Union Boss Threatens to Cut Funding Over UK Labour Party’s Stance on Strikes

By Alexander Zhang
Alexander Zhang
Alexander Zhang
August 1, 2022 Updated: August 1, 2022

The UK Labour Party’s biggest union donor has threatened to withdraw funding from the party over its refusal to support strike actions.

In an interview with The Observer newspaper, Sharon Graham, general secretary of the Unite union, said Labour is becoming “irrelevant to workers” and the party’s leadership under Sir Keir Starmer is in effect “sticking two fingers up” at workers with its response to strike action and its abandonment of pledges to renationalise public utilities.

She warned that she is finding it difficult to justify continuing to fund Labour through affiliation fees.

She said: “There’s no point giving money to a party that is basically sticking two fingers up to workers. It’s almost like an abusive relationship. You are the voice of workers in Westminster; we are their voice on the ground.”

Unite is Labour’s biggest union donor. It is still donating to the party more than £1 million annually, though the funding has decreased since Starmer replaced the far-left Jeremy Corbyn as leader.

In-Fighting

Labour, the main opposition party in the British Parliament, is embroiled in intensifying in-fighting within its ranks, which was triggered by the rail strikes organised by the Rail, Maritime, and Transport (RMT) union and the Transport Salaried Staffs’ Association (TSSA).

Starmer instructed members of Labour’s shadow cabinet to stay away from picket lines during the strikes, but the party’s shadow transport minister Sam Tarry defied the order and joined striking workers on July 27.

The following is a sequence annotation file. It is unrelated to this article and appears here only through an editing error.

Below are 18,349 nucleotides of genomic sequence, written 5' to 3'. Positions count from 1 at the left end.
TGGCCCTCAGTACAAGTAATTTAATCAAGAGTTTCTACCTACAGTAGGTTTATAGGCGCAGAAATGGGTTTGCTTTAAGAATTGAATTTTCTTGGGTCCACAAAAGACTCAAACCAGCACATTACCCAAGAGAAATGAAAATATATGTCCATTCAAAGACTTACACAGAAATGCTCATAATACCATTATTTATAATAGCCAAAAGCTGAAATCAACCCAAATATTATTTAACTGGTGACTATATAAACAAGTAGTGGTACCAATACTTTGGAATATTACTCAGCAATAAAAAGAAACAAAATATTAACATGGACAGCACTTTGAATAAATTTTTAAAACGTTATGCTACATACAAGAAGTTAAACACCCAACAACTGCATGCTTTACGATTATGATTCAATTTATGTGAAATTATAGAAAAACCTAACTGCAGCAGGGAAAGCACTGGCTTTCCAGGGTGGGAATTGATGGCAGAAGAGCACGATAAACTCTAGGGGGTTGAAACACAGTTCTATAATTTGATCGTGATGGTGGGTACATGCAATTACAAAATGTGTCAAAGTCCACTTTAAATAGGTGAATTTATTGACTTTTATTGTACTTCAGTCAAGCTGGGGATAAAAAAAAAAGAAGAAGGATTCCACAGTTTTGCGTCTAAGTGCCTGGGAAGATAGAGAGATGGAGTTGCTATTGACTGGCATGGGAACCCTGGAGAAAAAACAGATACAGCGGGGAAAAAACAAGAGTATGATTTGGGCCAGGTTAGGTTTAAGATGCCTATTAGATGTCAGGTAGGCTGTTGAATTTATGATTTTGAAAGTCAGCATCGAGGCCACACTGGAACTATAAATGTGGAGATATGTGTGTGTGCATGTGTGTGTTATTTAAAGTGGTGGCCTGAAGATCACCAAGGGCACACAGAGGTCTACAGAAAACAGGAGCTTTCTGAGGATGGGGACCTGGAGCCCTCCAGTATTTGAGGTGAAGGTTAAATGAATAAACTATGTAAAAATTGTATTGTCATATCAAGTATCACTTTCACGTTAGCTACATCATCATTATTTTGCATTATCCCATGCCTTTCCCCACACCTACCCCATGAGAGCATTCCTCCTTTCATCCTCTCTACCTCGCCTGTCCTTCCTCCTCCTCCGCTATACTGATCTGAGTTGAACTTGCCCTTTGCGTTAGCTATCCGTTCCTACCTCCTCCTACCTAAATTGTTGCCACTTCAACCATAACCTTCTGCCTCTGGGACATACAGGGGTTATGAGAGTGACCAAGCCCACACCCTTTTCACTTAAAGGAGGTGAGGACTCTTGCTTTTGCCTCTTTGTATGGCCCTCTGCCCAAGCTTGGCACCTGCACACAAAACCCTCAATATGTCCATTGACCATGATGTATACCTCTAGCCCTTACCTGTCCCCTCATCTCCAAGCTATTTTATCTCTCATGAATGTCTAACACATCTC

Epoch Times Photo
Labour leader Sir Keir Starmer delivers a speech on Labour’s plans for growing the UK economy in Liverpool on July 25, 2022. (Danny Lawson/PA Media)

Labour subsequently sacked Tarry, accusing him of having breached “collective responsibility” by booking himself onto media programmes without permission and making up policy without consultation.

The sacking was met with fury by trade unions and the left-wing of the Labour Party.

Former Labour shadow minister John McDonnell described it as a “severe mistake.”

In the Observer interview, Graham said Labour must “stop being embarrassed to be the party for workers.”

Starmer has also been criticised by the unions and the left-wing of his party for scrapping Labour’s pledge to renationalise rail, the Royal Mail, energy, and water in its 2019 election manifesto.

The pledge was made by the last Labour leadership led by Jeremy Corbyn. But after Starmer replaced Corbyn as party leader after the election, he repeatedly committed to the pledge.

Talking to Labour activists in Liverpool last week, Starmer defended his change of stance on nationalisation, stressing that his post-COVID-19 pandemic mission is “growth.”

“I take a pragmatic approach rather than an ideological one,” he said.

Lily Zhou contributed to this report.